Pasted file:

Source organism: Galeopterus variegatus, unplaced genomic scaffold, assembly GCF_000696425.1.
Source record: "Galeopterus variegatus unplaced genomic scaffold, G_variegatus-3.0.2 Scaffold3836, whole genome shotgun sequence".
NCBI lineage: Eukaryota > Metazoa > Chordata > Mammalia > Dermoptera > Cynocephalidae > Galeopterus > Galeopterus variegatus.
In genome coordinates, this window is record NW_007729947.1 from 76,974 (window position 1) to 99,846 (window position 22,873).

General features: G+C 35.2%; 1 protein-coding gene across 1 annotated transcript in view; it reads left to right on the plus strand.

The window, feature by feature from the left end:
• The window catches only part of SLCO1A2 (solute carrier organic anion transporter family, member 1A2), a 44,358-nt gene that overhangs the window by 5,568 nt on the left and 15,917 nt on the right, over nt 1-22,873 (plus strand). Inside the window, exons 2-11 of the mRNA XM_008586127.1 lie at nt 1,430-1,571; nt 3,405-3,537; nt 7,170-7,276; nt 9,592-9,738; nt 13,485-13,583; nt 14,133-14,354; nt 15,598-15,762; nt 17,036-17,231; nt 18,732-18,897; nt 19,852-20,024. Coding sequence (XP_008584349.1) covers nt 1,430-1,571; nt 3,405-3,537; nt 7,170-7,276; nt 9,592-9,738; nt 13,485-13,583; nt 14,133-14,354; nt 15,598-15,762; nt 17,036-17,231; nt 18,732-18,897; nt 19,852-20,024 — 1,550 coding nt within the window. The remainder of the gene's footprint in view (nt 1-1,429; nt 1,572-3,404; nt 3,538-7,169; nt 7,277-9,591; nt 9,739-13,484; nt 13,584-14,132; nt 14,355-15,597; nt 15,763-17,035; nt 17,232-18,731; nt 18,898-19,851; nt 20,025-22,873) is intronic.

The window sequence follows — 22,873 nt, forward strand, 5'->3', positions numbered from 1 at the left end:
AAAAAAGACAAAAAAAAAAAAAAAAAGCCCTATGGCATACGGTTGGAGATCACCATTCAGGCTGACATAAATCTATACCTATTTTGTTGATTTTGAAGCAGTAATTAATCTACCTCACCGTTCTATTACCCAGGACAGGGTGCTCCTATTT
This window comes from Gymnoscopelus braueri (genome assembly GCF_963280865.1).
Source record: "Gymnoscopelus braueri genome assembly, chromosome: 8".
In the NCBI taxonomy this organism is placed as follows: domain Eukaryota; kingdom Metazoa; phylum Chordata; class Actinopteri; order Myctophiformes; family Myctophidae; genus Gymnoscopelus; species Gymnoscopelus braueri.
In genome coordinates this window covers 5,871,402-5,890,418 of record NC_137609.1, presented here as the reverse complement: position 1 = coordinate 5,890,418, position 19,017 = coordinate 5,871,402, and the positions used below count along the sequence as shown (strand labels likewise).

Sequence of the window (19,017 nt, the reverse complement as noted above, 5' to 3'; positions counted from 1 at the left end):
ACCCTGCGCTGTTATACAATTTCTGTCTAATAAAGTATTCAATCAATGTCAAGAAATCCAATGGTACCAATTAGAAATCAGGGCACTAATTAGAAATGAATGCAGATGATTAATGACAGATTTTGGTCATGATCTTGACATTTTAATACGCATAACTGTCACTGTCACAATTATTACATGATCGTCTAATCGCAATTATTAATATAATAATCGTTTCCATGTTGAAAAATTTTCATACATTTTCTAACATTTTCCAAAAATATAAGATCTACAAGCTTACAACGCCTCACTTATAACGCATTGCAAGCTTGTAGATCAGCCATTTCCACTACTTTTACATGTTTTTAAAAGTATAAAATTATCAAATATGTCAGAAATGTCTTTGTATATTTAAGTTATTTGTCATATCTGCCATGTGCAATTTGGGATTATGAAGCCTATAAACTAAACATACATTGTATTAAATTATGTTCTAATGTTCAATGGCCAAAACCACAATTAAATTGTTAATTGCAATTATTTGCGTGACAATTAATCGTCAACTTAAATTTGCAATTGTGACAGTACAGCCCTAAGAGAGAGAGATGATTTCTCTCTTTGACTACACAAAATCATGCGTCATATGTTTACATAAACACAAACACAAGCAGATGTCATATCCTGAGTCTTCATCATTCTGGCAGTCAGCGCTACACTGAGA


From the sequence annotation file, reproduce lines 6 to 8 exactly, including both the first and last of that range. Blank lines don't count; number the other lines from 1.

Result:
The window, feature by feature from the left end:
• The window catches only part of SLCO1A2 (solute carrier organic anion transporter family, member 1A2), a 44,358-nt gene that overhangs the window by 5,568 nt on the left and 15,917 nt on the right, over nt 1-22,873 (plus strand). Inside the window, exons 2-11 of the mRNA XM_008586127.1 lie at nt 1,430-1,571; nt 3,405-3,537; nt 7,170-7,276; nt 9,592-9,738; nt 13,485-13,583; nt 14,133-14,354; nt 15,598-15,762; nt 17,036-17,231; nt 18,732-18,897; nt 19,852-20,024. Coding sequence (XP_008584349.1) covers nt 1,430-1,571; nt 3,405-3,537; nt 7,170-7,276; nt 9,592-9,738; nt 13,485-13,583; nt 14,133-14,354; nt 15,598-15,762; nt 17,036-17,231; nt 18,732-18,897; nt 19,852-20,024 — 1,550 coding nt within the window. The remainder of the gene's footprint in view (nt 1-1,429; nt 1,572-3,404; nt 3,538-7,169; nt 7,277-9,591; nt 9,739-13,484; nt 13,584-14,132; nt 14,355-15,597; nt 15,763-17,035; nt 17,232-18,731; nt 18,898-19,851; nt 20,025-22,873) is intronic.

The window sequence follows — 22,873 nt, forward strand, 5'->3', positions numbered from 1 at the left end: